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Islamic Art and Architecture: Empires, Spirituality, and Luxury Trade

2-Session Course

Friday, May 1, 2020 – 6:30 p.m. to 8:30 p.m. and Saturday, May 2, 2020 – 9:30 a.m. to 4:15 p.m.
Code: 1M2082
Tickets
$120 Member
$185 Non-Member
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Young Prince, mid-16th cent.; by Muhammad Haravi; Afghanistan (Freer Gallery of Art)

Islamic art is a term that covers many things, from mosques and religious works to the palaces and luxury arts of the world’s predominantly Islamic cultural regions in the Middle East, North Africa, the Mediterranean, and the great early modern empires of Asia.

In a two-part program, art historian Lawrence Butler highlights examples of historic Islamic art and architecture from the 7th century through the early-modern period that embody its defining spirituality, luxury, and princely themes. The illustrated talks also feature masterpieces of Islamic art found in Washington-area museum collections.

FRI., MAY 1  INTRODUCTION TO THE ARTS OF ISLAM

Since the establishment of Islam in the 7th century, artists and patrons developed appropriate principles of Islamic spiritual art and design. Explore the basic precepts of Islam, texts from the Qur’an, calligraphy, and the arts of the book, geometric and floral ornamentation, and the principles of mosque design.

SAT., MAY 2   ARTS ACROSS THE ISLAMIC WORLD

9:30–10:45 a.m.  The Early Islamic Caliphates

Islam was first established along the trade routes of Arabia, and quickly expanded into the lands of the Byzantine and Persian empires. The Umayyad Caliphate (661–750) centered in Damascus and the Abbasid Caliphate (750–1258) with its capital of Baghdad created vast new palaces, mosques, and cities in these ancient lands. Their technologically advanced luxury arts included silks, ceramics, and metalwork traded worldwide and are well-represented in American museum collections.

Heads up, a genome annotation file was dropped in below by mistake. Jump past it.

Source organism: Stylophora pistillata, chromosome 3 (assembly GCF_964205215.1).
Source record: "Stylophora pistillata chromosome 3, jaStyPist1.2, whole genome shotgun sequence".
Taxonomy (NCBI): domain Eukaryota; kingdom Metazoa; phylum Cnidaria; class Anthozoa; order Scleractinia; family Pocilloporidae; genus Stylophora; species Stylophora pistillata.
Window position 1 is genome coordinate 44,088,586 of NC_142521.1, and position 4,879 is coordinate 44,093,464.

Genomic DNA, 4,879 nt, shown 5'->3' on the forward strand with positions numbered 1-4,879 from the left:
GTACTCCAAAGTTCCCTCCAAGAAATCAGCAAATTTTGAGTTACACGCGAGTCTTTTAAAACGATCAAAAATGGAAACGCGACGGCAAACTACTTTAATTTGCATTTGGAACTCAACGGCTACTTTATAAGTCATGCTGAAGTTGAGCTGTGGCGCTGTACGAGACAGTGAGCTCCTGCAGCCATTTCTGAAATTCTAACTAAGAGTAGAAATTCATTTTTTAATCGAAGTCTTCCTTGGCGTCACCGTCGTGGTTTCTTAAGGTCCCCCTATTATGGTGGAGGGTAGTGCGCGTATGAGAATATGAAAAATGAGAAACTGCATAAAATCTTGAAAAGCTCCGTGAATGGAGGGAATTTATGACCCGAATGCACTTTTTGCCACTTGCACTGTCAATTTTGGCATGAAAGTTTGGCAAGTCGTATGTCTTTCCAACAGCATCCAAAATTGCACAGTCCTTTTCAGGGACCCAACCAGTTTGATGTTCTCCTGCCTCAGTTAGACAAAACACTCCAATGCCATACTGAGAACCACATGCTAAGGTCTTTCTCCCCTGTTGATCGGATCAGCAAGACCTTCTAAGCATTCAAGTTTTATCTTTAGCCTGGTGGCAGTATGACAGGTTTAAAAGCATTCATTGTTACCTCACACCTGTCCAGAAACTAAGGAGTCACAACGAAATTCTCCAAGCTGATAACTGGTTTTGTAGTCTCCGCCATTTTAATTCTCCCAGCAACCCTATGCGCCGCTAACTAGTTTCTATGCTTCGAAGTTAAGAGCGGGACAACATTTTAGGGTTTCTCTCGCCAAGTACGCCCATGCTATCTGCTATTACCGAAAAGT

11 a.m.–12:15 p.m.  The Medieval Mediterranean

The luxury arts of Islam had a profound impact on the cultures of medieval Christian Europe long before the Crusades. Explore the great palaces and market cities of western Islam in Egypt, Spain, and Morocco, and the luxury goods they produced. Encounters between Christians and Muslims inspired architecture still found in Spain, Sicily, Venice, and the Holy Land. Metalwork in the Freer Gallery illustrates the spread of princely imagery, a legacy of the Crusades. The Textile Museum has rare Spanish silks and Egyptian carpets that were eagerly sought by medieval Christian princes.

12:15–1:30 p.m.  Lunch (participants provide their own)

1:30 to 2:45 p.m.  Silk Roads: Iran, Central Asia, and the Mongols

Medieval Iran was the center of a vast trade network linking the Islamic world with Tang and Song China via the overland Asian Silk Roads and the seaborne Indian Ocean trade routes. The Mongol empires of the 13th and 14th centuries further stimulated travel and trade, as the careers of Ibn Battuta and Marco Polo demonstrate. Butler explores some of the great bazaar cities of Central Asia, from Isfahan to Samarkand.

3–4:15 p.m.  The Gunpowder Empires: Safavids, Mughals, and the Ottomans

The early modern empires of Ottoman Turkey, Safavid Iran, and Mughal India were military and cultural rivals, rich from trade and open to new artistic ideas from China and Europe. State patronage produced some of the Islamic world’s best-known artistic achievements: the palaces and mosques of Istanbul, the carpets and illustrated Shahnameh manuscripts of Persia, and India’s Taj Mahal. These magnificent decorative arts are represented in the collections of the Freer and Sackler, Walters, and Textile Museum collections. Their legacies still inform the arts and artists of the Islamic world today.

Butler is an associate professor of art history emeritus at George Mason University.

World Art History Certificate core course: Earn 1 credit*

*Enrolled participants in the World Art History Certificate Program receive 1 core course credit. Not yet enrolled? Learn about the program, its benefits, and how to register here.

Location
S. Dillon Ripley Center
1100 Jefferson Dr SW
Metro: Smithsonian (Mall exit)